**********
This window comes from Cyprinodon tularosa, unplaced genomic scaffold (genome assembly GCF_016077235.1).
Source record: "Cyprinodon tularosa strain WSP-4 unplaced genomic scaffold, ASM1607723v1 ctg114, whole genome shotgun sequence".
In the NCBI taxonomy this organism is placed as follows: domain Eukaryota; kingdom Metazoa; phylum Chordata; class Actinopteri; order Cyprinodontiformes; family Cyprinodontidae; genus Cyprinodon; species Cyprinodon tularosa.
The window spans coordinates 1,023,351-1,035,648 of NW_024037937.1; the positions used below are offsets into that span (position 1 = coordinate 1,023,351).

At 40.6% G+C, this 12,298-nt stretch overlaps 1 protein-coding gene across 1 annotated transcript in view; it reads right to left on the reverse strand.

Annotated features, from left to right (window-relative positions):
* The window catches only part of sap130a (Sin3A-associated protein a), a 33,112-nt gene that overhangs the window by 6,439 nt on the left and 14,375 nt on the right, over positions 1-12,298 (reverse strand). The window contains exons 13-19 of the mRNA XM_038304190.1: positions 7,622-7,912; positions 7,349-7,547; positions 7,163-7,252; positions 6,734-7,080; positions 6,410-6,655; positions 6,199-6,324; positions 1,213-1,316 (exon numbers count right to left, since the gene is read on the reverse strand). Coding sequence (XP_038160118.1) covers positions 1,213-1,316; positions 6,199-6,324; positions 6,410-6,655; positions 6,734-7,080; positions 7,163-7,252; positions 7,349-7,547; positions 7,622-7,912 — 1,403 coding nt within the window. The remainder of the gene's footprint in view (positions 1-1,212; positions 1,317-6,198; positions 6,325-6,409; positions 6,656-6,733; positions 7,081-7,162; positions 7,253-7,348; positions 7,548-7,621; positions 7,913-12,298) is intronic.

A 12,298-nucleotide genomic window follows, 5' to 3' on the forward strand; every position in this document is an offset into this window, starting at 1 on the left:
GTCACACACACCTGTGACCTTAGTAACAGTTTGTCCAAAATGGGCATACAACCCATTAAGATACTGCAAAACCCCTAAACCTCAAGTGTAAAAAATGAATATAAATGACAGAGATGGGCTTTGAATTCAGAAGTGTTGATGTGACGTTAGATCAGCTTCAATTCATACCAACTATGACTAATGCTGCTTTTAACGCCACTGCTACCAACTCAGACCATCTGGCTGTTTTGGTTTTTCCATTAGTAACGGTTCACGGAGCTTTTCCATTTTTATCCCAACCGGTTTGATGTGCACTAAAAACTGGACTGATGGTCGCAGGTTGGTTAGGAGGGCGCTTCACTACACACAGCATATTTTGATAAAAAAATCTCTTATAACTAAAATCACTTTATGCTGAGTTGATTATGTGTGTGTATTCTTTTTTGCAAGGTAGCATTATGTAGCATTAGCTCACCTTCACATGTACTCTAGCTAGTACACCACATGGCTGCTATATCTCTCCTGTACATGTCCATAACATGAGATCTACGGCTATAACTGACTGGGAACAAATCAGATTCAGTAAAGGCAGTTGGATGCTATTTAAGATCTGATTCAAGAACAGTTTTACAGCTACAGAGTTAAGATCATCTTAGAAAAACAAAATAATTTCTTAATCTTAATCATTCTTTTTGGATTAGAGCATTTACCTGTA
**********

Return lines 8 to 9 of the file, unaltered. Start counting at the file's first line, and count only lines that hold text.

A 12,298-nucleotide genomic window follows, 5' to 3' on the forward strand; every position in this document is an offset into this window, starting at 1 on the left:
GTCACACACACCTGTGACCTTAGTAACAGTTTGTCCAAAATGGGCATACAACCCATTAAGATACTGCAAAACCCCTAAACCTCAAGTGTAAAAAATGAATATAAATGACAGAGATGGGCTTTGAATTCAGAAGTGTTGATGTGACGTTAGATCAGCTTCAATTCATACCAACTATGACTAATGCTGCTTTTAACGCCACTGCTACCAACTCAGACCATCTGGCTGTTTTGGTTTTTCCATTAGTAACGGTTCACGGAGCTTTTCCATTTTTATCCCAACCGGTTTGATGTGCACTAAAAACTGGACTGATGGTCGCAGGTTGGTTAGGAGGGCGCTTCACTACACACAGCATATTTTGATAAAAAAATCTCTTATAACTAAAATCACTTTATGCTGAGTTGATTATGTGTGTGTATTCTTTTTTGCAAGGTAGCATTATGTAGCATTAGCTCACCTTCACATGTACTCTAGCTAGTACACCACATGGCTGCTATATCTCTCCTGTACATGTCCATAACATGAGATCTACGGCTATAACTGACTGGGAACAAATCAGATTCAGTAAAGGCAGTTGGATGCTATTTAAGATCTGATTCAAGAACAGTTTTACAGCTACAGAGTTAAGATCATCTTAGAAAAACAAAATAATTTCTTAATCTTAATCATTCTTTTTGGATTAGAGCATTTACCTGTA